Yesterday I received this book in the mail. I don’t know how we missed it when cleaning out my mother’s home but apparently we did. This is the story of the town where my mother’s family has lived for well over one hundred years. It’s also the setting for the flashback scenes in Flipka 2 which I’m currently working on and so its arrival was mundo fortuitous.
I could say Monson is your typical small town in New England and in many ways it is, particularly back when I was growing up.
During summertime visits, I’d run wild through the town, picking blackberries and scoring free cokes at a garage owned by the town’s wealthiest man whose hobby was stock car racing but whose son had been “born bad.” On his estate there was also a baseball diamond, a swimming pool and a pond with a boat and so the gang of poor locals I ran with happily tolerated the murderous son.
In the evenings the sticky heat of the day was generally alleviated by cackling t-storms and regretfully we’d head inside to get chewed out by Gram.
However idyllic as it seems, the town and the surrounding area were also the setting for the Dunwich Horror by H.P. Lovecraft, one of the core stories of the Cthulhu Mythos.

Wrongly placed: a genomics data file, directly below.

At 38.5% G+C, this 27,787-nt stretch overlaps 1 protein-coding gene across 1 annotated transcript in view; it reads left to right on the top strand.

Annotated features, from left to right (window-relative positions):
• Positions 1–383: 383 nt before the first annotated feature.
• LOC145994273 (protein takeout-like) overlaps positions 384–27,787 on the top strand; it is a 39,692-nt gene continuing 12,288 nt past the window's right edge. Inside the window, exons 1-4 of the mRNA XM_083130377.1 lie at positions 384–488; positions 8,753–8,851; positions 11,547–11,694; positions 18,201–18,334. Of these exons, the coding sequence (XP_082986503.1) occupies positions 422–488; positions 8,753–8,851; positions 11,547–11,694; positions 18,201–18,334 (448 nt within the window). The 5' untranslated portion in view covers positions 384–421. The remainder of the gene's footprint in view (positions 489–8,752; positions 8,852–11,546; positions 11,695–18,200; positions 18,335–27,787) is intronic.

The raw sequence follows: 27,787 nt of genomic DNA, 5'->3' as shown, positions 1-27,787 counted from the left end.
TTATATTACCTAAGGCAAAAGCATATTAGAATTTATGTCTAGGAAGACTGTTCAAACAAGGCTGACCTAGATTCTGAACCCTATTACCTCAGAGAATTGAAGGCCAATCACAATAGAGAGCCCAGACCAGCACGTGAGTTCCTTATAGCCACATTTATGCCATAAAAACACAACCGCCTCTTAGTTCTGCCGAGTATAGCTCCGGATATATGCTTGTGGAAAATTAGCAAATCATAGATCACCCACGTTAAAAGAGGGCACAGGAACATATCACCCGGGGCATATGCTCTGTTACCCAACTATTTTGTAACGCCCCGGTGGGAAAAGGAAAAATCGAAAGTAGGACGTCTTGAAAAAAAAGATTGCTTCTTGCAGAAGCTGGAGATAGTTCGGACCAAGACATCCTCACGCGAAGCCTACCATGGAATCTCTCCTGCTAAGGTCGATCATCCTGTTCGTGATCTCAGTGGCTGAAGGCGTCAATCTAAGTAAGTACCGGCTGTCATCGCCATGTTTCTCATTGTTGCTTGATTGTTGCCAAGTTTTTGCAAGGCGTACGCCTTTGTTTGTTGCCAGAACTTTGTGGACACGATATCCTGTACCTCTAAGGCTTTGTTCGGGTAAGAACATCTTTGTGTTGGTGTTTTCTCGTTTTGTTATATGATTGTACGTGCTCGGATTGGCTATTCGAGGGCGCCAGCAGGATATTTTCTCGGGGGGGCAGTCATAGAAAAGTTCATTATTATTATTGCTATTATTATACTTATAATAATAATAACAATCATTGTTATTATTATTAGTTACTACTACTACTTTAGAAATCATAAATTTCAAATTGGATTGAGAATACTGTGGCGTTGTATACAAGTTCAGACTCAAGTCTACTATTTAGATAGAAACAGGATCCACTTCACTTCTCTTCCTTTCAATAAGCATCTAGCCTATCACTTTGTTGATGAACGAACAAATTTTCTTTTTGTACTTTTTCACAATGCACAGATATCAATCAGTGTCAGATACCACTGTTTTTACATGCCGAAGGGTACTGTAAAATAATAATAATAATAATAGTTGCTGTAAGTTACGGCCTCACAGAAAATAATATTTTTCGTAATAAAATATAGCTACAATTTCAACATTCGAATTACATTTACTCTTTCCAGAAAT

Lovecraft felt that area of Massachusetts was a “lonely and curious country” whose residents had “come to form a race by themselves, with the well-defined mental and physical stigmata of degeneracy and inbreeding.” There were a couple of reasons why he felt that way. First, the original settlers were from Salem Massachusetts and were therefore the descendants of witches.
Second, there are many mysterious rock piles in the hills. Preachers of the 1800s postulated they were “the unhallowed rites and conclaves of the Indians” who “made wild orgiastic prayers” which were in turn answered by “loud cracklings and rumblings” in the earth. According to Lovecraft, they were the ancient ones demanding to be freed from the bowels of the earth so they could rape the locals and create monsters.
Hum, I wonder if the Monson library stocks any of Lovecraft’s books. Somehow I doubt it.
What is your hometown’s claim to fame that the city fathers probably would not include in a history book?